yesterday of being "uncompromis-
ing" in dealing with Iraq and rushing
to military strikes before diplomatic
avenues are exhausted. Defense
Secretary William Cohen termed
Russia's "so-called compromises"
unlikely to end the standoff with
Saddam Hussein.
Russian Defense Minister Igor
Sergeyev, in an unusually strong
rebuke at the opening of talks during
Cohen's first visit to Moscow, also
warned that a U.S. military strike
against Iraq would harm the two
countries' post-Cold War military
cooperation.
Cohen calmly took notes during
Sergeyev's 10-minute lecture, as sev-
eral aides sat motionless with stunned
looks on their faces. Normally at such
appearances, both sides exchange
pleasantries for the cameras.
"Does the uncompromising and
tough stand over the situation in Iraq

help to strengthen stability in the
world? ... Is America ready for all the
possible consequences?" Sergeyev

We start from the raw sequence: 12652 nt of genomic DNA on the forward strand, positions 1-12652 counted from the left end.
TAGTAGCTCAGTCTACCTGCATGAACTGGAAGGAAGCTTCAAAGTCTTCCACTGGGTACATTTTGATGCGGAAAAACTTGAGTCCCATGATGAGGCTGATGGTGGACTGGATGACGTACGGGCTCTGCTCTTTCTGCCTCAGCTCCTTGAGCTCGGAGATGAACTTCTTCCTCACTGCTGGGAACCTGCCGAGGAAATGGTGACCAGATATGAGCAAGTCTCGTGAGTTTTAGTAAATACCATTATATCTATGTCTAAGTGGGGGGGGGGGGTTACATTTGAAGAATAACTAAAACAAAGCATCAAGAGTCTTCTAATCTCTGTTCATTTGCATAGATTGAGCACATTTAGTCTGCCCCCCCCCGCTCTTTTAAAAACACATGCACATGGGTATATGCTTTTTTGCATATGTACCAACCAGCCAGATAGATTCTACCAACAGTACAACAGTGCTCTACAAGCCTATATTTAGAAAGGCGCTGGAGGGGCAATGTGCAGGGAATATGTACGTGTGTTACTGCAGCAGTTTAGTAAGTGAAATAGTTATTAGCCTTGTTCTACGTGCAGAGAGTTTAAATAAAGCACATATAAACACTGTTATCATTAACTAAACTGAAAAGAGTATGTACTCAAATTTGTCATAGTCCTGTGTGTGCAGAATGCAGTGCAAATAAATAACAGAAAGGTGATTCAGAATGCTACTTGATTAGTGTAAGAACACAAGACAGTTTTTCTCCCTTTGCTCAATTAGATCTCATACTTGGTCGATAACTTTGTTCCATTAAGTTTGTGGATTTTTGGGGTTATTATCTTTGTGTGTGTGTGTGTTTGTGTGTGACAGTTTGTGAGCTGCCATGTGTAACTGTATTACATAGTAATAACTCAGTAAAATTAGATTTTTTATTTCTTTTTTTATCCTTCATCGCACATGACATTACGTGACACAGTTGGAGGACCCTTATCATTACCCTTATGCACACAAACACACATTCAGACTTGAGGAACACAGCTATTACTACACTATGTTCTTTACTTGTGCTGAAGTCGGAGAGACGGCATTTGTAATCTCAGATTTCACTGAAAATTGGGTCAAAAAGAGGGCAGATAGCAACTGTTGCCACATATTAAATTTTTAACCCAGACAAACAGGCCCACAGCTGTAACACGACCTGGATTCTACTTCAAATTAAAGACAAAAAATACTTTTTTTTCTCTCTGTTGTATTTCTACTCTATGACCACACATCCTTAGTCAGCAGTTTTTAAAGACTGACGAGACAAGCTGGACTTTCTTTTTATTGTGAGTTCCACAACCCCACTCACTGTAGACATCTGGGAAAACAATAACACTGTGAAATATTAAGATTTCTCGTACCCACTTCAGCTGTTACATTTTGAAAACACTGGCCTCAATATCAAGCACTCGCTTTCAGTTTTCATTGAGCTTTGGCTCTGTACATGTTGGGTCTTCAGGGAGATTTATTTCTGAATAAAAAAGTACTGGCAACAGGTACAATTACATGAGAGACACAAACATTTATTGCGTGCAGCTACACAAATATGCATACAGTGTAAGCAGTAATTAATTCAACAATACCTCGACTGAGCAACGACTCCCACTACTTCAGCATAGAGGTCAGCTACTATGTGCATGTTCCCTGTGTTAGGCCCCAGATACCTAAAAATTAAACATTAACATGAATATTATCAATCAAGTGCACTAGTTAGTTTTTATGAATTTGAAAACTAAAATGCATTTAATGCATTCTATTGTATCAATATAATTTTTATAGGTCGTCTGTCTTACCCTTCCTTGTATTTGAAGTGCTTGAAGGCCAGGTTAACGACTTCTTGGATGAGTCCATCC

quizzed Cohen, speaking through a
translator. "Force can conquer all, E
its victory is short-lived," the defense
minister added, noting that he was
quoting Abraham Lincoln on his
birthday.
Arafat threatens to
unleash new uprising
RAMALLAH, West Bank -
Frustrated by Israel's refusal to cede
more West Bank land, Yasser AraO
threatened yesterday to "cross out".the
peace agreements and unleash a new
uprising against Israel.
In a fiery speech coinciding with
Israel's 50th-anniversary celebrations,
the Palestinian leader also reiterated he
would declare a Palestinian state in parts
of the West Bank and Gaza Strip next
year if the deadlock in negotiations con-
tinues.
"I have the right;' he told reporte7
later.
- Compiled from Daily wire reports.